The wholesale bank’s assets bt are divided between a common risky portfolio provided to retail banks for private sector loans btb=(1ηt)bt=btb+bti; and a highly liquid portfolio. The highly liquid portfolio consists of government bonds which are rated as risk-free for regulatory purposes and bear the interbank interest rate. The share of liquid and risky assets in bank portfolios is determined by ηt which is set by a regulatory authority. As the model focuses on macro-financial linkages, the fiscal side of the model is kept very simple and stylized. Therefore, we assume that supply of government bonds is infinite and that wholesale banks can obtain any amount needed at a given price.

Besides liquidity restrictions, wholesale banks face capital requirements. The capital requirement is defined with respect to risk-weighted assets. The risk weight wta measures the overall riskiness including government bonds. It implies that the liquidity requirements might interact with capital measures. A rise in the share of risk-free government bonds raises the liquidity ratio, and also raises the capital adequacy ratio by lowering risk-weighted assets. Banks face a quadratic penalty lowering their revenues in the event that their capital ratios differ from the required capital ratio.15 Whenever a shock lowers the share of capital below the required level, banks have to accumulate extra capital via retained earnings. To generate additional profits, banks raise the wholesale rate itb.

All profits in the banking sector including wholesale banks as well as retail banks are collected and used either to pay dividends to patient households or to accumulate capital. The real profits of banking industry are:

In the model we assume that only a constant fraction ω of bank profits can be used to accumulate capital. The remaining fraction (1 − ω) is used to make dividend payments to households. The constant dividend payout ratio constraints banks’ ability to accumulate additional capital; it makes the accumulation costly and helps to capture frictions in equity markets. This assumption also simplifies the derivation of the model, allowing calibration of a dividend payout ratio. Bank capital behaves according to:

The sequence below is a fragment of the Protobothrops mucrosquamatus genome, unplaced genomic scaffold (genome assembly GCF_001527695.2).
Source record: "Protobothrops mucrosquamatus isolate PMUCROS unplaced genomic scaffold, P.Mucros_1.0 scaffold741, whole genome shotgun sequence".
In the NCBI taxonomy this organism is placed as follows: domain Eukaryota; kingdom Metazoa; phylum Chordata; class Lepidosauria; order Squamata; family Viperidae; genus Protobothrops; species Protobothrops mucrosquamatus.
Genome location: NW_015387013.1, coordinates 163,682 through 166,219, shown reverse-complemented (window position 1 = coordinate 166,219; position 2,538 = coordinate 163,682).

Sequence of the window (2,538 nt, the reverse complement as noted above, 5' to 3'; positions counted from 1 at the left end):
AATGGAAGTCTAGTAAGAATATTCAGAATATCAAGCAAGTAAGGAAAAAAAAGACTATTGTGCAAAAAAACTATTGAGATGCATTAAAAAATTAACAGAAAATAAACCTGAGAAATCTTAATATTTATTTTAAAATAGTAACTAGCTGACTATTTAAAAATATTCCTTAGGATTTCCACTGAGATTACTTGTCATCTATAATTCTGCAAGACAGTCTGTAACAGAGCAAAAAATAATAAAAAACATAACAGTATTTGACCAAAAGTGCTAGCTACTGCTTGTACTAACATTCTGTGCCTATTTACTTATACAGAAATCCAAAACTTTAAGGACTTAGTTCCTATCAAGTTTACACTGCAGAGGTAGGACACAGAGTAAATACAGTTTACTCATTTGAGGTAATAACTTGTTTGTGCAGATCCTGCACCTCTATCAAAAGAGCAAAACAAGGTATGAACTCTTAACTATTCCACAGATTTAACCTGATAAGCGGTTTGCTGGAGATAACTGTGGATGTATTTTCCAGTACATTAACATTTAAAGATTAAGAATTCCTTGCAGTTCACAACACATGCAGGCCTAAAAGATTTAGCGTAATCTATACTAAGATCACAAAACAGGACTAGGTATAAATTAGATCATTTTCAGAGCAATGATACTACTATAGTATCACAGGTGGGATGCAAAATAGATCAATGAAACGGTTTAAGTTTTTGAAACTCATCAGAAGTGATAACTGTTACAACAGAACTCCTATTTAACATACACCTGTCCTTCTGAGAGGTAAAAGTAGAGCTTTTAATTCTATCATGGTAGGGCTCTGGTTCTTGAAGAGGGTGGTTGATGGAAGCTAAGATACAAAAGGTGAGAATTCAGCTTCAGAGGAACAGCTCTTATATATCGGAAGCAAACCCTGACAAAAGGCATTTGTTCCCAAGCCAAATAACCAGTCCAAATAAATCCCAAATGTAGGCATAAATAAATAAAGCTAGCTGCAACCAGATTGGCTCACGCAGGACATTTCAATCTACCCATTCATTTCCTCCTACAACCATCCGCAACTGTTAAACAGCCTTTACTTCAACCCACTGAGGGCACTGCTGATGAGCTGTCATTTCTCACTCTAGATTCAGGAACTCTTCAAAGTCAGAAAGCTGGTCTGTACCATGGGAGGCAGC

Where δb is the depreciation rate of bank capital. The non-zero depreciation rate anchors the share of bank capital to loans and might be considered as operating costs of capital in the banking sector.

Regulatory requirements on capital and costly capital accumulation induce an interaction between bank balance sheets and the transmission of monetary policy—the bank capital channel. In the event of an adverse shock to their capital adequacy positions, banks have to raise interest rates to generate extra profits. The widening of interest spreads will have contractionary effects on consumption and investment, analogous to a tightening of the stance of monetary policy. Similarly, liquidity requirements affect bank profits and therefore alter the transmission of monetary policy.

Loans and deposits are extended via monopolistically competitive bank branches—retailers. Retail banks buy wholesale banks’ assets bb and use them to provide loans. Retail banks pay the nominal interest rate ib for assets of wholesale banks and then on-lend with markups above this rate. Following Benes and Lees (2007) we assume that retail banks face a low probability to reoptimize (1 − ξn) where n ∈ {i, e} refers to two groups of retail banks providing loans either to households or to entrepreneurs. The distinction between the interest rate on loans to households and to entrepreneurs facilitates capturing the observed spreads and the maturity structure of lending.

Individual retail banks face the optimization problem:

s.t.

Where the demand function for loans by the j-th bank btn(j) is derived from an optimization problem of distributors who split the total demand for loans among retail banks. Distributors of loans are assumed to be fully competitive, collecting differentiated credit contracts from monopolistic retail banks and producing homogenous loans. Given demand for loans and interest rates they seek to minimize costs—the interest rate paid on homogenous loans.

An equation for the interest rate on loans resembling the standard Phillips curve is an outcome of this optimization.

Deposit retail banks are assumed to collect deposits from households and pass them to wholesale banks.16 Similarly to the retail banks extending loans they have monopolistic power to set interest rates. Deposit banks adjust their interest rate according to the interbank (policy) interest rate, taking into account a low probability to re-optimize. Assuming that lending rates are stickier than deposit rates helps to match the effects of maturity transformation on bank profits, since deposits typically have shorter maturity, and more flexible rates, than loans